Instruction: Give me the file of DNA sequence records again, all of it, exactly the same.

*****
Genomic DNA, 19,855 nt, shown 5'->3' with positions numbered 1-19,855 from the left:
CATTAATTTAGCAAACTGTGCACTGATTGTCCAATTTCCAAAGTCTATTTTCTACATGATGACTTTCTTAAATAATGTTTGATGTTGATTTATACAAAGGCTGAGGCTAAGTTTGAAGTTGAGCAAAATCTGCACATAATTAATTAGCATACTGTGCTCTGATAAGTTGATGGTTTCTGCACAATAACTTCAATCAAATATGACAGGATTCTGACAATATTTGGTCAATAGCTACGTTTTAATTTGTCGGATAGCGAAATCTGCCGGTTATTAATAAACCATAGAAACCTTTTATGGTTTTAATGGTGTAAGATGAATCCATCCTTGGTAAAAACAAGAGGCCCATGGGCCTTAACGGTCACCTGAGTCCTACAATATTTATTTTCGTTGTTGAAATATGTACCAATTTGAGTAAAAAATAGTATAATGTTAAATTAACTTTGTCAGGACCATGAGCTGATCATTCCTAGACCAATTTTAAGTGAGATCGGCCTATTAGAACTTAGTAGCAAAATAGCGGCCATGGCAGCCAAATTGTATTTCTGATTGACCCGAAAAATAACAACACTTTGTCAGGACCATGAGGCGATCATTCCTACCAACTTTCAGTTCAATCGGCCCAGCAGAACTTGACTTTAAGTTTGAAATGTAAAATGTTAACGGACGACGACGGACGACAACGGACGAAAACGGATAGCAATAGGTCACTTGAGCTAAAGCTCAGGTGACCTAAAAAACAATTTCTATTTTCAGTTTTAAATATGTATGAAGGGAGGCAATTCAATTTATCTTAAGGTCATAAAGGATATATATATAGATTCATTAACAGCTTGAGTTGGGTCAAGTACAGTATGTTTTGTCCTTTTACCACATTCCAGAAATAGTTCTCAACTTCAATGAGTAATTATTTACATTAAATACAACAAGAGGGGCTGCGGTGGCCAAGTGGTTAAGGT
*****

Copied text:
Genomic DNA, 19,855 nt, shown 5'->3' with positions numbered 1-19,855 from the left:
CATTAATTTAGCAAACTGTGCACTGATTGTCCAATTTCCAAAGTCTATTTTCTACATGATGACTTTCTTAAATAATGTTTGATGTTGATTTATACAAAGGCTGAGGCTAAGTTTGAAGTTGAGCAAAATCTGCACATAATTAATTAGCATACTGTGCTCTGATAAGTTGATGGTTTCTGCACAATAACTTCAATCAAATATGACAGGATTCTGACAATATTTGGTCAATAGCTACGTTTTAATTTGTCGGATAGCGAAATCTGCCGGTTATTAATAAACCATAGAAACCTTTTATGGTTTTAATGGTGTAAGATGAATCCATCCTTGGTAAAAACAAGAGGCCCATGGGCCTTAACGGTCACCTGAGTCCTACAATATTTATTTTCGTTGTTGAAATATGTACCAATTTGAGTAAAAAATAGTATAATGTTAAATTAACTTTGTCAGGACCATGAGCTGATCATTCCTAGACCAATTTTAAGTGAGATCGGCCTATTAGAACTTAGTAGCAAAATAGCGGCCATGGCAGCCAAATTGTATTTCTGATTGACCCGAAAAATAACAACACTTTGTCAGGACCATGAGGCGATCATTCCTACCAACTTTCAGTTCAATCGGCCCAGCAGAACTTGACTTTAAGTTTGAAATGTAAAATGTTAACGGACGACGACGGACGACAACGGACGAAAACGGATAGCAATAGGTCACTTGAGCTAAAGCTCAGGTGACCTAAAAAACAATTTCTATTTTCAGTTTTAAATATGTATGAAGGGAGGCAATTCAATTTATCTTAAGGTCATAAAGGATATATATATAGATTCATTAACAGCTTGAGTTGGGTCAAGTACAGTATGTTTTGTCCTTTTACCACATTCCAGAAATAGTTCTCAACTTCAATGAGTAATTATTTACATTAAATACAACAAGAGGGGCTGCGGTGGCCAAGTGGTTAAGGT